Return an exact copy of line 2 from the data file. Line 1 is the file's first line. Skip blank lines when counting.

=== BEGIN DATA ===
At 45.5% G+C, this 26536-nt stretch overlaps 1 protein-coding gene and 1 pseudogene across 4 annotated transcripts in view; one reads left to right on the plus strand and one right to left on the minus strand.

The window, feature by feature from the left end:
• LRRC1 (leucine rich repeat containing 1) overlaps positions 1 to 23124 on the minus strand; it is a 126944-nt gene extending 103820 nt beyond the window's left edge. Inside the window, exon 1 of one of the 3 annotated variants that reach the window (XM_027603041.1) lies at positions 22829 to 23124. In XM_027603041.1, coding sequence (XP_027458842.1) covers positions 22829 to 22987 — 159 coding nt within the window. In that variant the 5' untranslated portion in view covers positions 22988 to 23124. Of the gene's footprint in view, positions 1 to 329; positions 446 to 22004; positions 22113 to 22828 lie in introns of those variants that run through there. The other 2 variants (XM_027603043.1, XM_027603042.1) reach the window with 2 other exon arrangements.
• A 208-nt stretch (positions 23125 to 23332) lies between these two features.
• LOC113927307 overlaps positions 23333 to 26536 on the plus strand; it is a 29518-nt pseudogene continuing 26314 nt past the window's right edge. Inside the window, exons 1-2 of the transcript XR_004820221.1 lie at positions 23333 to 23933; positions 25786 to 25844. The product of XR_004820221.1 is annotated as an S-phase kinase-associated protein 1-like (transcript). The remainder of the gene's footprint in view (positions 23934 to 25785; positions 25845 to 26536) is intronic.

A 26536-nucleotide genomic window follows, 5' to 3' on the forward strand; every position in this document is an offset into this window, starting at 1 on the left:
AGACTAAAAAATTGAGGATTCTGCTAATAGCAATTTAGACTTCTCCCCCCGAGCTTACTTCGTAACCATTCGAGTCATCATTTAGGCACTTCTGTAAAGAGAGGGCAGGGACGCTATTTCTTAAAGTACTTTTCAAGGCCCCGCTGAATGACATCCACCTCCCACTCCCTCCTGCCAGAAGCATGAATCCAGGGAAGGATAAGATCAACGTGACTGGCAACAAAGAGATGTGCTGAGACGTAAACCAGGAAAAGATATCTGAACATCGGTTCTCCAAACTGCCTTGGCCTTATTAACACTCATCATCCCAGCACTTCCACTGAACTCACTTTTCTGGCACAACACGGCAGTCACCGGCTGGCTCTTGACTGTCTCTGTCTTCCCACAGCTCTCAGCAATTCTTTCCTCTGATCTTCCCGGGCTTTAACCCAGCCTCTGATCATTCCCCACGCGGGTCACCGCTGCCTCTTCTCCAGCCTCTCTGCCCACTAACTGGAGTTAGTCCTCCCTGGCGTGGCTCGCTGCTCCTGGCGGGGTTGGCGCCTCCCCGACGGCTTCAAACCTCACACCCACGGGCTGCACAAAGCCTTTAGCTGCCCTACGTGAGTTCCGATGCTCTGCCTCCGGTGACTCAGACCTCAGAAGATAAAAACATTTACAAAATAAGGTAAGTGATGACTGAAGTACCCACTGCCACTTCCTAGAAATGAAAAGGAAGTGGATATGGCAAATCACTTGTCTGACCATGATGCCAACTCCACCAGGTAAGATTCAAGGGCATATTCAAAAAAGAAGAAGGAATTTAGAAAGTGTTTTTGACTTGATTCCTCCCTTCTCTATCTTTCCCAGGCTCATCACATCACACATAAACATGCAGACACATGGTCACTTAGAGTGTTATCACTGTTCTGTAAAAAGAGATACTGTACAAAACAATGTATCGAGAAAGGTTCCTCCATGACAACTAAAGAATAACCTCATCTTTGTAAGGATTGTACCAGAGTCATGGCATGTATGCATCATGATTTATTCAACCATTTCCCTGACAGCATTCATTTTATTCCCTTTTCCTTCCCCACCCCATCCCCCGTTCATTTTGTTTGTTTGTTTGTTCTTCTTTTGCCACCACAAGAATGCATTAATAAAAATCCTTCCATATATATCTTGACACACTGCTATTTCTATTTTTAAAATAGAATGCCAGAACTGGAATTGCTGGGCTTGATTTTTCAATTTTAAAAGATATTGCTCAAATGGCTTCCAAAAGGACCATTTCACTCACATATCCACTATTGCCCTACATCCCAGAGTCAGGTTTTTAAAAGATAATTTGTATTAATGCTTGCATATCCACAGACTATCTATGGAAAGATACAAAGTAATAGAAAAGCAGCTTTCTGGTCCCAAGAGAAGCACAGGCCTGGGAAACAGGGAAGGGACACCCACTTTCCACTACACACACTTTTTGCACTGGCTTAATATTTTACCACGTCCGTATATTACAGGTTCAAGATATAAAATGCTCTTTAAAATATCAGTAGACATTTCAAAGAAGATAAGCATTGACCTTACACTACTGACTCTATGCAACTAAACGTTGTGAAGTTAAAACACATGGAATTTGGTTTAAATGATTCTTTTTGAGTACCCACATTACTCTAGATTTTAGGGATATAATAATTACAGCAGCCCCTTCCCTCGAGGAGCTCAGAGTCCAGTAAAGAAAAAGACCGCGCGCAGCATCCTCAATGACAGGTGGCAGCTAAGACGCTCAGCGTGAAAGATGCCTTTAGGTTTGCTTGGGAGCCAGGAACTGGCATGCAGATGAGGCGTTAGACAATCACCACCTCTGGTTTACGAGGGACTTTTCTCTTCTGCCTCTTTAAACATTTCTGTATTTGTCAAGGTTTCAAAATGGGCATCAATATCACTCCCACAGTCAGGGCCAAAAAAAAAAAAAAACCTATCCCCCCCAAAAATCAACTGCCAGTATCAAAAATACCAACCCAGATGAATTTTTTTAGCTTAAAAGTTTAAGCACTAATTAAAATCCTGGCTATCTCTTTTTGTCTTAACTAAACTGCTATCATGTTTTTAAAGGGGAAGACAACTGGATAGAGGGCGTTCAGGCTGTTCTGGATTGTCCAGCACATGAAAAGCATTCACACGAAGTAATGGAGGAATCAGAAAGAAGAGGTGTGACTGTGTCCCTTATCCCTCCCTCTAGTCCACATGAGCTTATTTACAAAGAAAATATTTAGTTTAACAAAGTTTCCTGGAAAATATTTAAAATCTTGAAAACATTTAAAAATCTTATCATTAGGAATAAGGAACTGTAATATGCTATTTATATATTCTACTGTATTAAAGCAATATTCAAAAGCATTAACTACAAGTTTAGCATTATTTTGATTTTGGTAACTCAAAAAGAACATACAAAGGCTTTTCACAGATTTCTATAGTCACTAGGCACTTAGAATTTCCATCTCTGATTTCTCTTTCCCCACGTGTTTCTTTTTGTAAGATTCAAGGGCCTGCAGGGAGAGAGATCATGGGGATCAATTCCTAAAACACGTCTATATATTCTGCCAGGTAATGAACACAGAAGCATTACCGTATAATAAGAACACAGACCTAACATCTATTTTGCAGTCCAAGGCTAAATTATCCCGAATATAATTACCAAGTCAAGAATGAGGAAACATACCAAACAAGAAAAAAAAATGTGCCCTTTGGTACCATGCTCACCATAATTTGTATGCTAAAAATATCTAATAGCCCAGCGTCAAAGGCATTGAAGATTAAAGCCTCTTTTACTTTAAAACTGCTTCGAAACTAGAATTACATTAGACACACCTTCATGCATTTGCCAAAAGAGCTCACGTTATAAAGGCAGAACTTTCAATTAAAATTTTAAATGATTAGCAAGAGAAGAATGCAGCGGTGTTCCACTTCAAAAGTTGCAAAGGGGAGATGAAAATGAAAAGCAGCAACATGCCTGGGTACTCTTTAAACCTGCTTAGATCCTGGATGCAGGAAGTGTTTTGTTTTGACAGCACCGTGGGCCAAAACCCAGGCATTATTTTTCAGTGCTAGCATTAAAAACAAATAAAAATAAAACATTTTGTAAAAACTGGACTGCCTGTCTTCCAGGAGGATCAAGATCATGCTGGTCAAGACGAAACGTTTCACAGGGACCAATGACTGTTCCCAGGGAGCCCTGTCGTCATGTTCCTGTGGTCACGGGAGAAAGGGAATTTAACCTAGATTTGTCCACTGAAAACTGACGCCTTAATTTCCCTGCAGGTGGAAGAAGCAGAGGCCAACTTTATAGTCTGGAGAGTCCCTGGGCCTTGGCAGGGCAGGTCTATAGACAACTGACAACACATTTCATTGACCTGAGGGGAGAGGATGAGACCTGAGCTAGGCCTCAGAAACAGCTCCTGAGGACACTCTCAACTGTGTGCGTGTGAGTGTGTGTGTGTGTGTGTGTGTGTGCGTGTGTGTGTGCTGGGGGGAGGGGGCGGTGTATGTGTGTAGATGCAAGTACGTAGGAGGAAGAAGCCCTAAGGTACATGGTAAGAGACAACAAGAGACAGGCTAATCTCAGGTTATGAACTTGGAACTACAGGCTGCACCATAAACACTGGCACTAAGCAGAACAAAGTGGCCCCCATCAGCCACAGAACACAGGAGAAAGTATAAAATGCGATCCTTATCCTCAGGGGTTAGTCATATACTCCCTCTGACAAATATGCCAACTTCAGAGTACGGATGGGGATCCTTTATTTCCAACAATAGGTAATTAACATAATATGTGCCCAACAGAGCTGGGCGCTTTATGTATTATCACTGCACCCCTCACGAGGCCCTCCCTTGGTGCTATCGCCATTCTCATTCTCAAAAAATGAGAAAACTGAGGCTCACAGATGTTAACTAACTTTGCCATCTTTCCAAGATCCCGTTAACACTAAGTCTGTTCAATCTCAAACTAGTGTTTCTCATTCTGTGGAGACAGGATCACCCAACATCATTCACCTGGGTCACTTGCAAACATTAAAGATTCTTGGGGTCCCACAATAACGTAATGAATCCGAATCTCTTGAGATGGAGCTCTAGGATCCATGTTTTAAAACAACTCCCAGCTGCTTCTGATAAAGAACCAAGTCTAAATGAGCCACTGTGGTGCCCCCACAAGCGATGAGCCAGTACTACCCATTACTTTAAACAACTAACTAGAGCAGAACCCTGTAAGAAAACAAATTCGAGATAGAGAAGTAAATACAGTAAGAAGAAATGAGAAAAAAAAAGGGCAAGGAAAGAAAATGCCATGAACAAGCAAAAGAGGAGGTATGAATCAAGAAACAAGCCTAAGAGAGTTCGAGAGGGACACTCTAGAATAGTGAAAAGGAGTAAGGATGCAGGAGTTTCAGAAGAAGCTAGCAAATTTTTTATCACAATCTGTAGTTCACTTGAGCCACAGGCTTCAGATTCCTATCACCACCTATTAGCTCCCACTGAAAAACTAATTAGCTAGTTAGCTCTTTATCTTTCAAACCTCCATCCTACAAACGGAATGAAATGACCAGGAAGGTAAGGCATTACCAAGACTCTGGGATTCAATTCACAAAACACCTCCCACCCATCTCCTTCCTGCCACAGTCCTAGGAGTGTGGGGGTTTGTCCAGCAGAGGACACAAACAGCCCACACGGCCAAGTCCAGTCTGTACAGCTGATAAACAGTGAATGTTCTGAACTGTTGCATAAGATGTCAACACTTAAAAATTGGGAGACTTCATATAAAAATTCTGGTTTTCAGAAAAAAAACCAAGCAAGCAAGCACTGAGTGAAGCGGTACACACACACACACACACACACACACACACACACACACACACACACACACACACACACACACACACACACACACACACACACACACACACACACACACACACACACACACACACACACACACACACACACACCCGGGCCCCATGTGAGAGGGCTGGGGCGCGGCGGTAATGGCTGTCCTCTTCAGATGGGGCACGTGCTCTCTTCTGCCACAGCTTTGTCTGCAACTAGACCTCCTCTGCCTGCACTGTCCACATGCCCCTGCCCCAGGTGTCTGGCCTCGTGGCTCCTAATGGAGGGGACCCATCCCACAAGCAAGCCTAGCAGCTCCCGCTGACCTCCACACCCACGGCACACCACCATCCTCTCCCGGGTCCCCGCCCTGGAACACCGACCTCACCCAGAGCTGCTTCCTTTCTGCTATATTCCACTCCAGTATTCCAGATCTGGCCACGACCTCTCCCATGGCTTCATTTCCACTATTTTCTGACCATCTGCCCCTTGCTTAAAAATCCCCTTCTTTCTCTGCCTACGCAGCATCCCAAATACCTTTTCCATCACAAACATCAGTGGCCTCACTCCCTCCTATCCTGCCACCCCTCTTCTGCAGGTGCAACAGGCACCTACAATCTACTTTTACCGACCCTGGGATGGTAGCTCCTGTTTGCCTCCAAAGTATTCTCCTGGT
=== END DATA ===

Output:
The window, feature by feature from the left end: